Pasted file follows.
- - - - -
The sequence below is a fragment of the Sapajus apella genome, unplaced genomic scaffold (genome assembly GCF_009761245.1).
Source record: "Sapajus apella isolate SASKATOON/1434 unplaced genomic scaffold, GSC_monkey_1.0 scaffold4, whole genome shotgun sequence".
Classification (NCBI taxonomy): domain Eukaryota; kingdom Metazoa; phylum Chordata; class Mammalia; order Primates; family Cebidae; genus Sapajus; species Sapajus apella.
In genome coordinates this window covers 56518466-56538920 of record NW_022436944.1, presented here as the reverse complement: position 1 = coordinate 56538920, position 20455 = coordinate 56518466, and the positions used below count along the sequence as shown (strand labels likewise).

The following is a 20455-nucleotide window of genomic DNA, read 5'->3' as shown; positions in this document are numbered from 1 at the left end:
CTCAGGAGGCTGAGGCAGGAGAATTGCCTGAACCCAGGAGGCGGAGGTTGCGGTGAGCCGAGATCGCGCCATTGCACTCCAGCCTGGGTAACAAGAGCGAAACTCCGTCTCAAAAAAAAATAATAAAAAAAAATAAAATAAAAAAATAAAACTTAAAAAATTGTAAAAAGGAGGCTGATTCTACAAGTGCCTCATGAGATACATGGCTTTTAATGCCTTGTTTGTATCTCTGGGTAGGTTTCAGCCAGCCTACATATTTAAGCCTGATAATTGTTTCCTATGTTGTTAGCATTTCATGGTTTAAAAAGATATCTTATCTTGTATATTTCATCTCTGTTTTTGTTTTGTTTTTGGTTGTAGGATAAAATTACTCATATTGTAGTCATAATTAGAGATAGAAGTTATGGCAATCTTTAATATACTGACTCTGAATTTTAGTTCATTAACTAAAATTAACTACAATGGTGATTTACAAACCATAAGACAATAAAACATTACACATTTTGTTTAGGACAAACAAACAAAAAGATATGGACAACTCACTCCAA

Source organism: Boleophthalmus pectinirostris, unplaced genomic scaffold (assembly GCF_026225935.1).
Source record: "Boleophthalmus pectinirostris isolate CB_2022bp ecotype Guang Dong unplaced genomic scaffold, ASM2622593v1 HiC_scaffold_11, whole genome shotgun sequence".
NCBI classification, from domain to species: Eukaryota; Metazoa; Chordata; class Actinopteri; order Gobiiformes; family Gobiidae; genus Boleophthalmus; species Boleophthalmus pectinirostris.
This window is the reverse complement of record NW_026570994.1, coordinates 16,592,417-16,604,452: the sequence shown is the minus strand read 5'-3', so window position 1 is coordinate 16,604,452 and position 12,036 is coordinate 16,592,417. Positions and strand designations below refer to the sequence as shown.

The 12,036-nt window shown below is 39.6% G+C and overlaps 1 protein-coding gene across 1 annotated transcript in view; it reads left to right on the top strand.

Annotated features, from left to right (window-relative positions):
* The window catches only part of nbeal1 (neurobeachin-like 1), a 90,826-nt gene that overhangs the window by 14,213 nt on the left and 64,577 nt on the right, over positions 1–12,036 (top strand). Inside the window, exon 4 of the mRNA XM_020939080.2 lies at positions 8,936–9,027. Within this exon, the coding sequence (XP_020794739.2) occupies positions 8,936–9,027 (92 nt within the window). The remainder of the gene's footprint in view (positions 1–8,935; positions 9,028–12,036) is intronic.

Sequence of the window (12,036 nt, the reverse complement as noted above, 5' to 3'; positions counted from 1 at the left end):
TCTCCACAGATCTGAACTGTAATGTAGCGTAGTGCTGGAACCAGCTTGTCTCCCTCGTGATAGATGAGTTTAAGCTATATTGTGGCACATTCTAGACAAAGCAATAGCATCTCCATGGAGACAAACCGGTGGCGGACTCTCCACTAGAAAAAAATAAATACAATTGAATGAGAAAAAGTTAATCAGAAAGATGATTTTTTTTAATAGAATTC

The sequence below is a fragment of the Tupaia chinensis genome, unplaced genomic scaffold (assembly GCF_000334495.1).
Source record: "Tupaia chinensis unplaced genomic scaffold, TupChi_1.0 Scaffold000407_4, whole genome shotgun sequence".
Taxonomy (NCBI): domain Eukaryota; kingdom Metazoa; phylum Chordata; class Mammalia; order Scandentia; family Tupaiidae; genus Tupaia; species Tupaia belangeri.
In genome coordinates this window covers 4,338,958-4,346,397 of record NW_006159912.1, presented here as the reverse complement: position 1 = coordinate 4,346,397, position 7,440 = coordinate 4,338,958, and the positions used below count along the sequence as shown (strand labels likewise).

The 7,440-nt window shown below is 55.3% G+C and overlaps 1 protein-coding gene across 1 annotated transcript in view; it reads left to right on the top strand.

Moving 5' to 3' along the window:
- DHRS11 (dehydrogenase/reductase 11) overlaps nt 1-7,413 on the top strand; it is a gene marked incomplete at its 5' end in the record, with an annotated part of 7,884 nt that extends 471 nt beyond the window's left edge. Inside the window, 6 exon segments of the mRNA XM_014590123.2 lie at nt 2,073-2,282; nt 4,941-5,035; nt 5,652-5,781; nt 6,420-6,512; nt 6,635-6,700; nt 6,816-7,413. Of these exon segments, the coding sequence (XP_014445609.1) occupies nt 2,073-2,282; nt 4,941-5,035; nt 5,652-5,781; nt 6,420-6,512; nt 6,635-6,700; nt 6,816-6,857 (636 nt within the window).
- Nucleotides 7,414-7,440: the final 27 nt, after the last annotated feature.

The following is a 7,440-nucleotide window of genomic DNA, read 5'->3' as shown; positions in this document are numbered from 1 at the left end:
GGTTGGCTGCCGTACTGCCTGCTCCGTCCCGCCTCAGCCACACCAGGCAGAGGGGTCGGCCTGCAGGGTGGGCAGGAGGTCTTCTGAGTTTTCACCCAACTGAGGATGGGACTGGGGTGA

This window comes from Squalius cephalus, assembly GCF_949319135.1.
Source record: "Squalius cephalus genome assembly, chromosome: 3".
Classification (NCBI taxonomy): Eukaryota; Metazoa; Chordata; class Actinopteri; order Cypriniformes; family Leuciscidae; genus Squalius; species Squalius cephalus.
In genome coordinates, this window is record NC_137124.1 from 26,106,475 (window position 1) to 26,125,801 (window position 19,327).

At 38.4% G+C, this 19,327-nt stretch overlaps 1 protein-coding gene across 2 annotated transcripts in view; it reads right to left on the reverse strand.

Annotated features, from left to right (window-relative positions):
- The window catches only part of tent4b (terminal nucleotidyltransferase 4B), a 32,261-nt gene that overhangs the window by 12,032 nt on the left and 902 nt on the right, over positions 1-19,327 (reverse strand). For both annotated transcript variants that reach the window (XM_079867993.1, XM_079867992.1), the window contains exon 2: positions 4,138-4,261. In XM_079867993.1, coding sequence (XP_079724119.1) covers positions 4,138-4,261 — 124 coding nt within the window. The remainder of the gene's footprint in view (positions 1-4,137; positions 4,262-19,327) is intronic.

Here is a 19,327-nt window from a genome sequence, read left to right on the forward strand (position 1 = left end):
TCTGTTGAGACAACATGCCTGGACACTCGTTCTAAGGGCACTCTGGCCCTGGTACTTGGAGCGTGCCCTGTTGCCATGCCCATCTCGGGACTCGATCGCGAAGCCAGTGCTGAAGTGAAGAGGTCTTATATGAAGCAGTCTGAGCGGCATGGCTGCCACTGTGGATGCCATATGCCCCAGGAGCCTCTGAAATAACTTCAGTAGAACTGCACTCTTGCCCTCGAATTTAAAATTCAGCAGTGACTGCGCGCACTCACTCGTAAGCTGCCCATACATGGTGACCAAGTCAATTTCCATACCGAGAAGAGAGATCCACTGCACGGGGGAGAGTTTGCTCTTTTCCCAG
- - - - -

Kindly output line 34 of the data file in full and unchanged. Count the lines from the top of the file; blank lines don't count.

TCTGTTGAGACAACATGCCTGGACACTCGTTCTAAGGGCACTCTGGCCCTGGTACTTGGAGCGTGCCCTGTTGCCATGCCCATCTCGGGACTCGATCGCGAAGCCAGTGCTGAAGTGAAGAGGTCTTATATGAAGCAGTCTGAGCGGCATGGCTGCCACTGTGGATGCCATATGCCCCAGGAGCCTCTGAAATAACTTCAGTAGAACTGCACTCTTGCCCTCGAATTTAAAATTCAGCAGTGACTGCGCGCACTCACTCGTAAGCTGCCCATACATGGTGACCAAGTCAATTTCCATACCGAGAAGAGAGATCCACTGCACGGGGGAGAGTTTGCTCTTTTCCCAG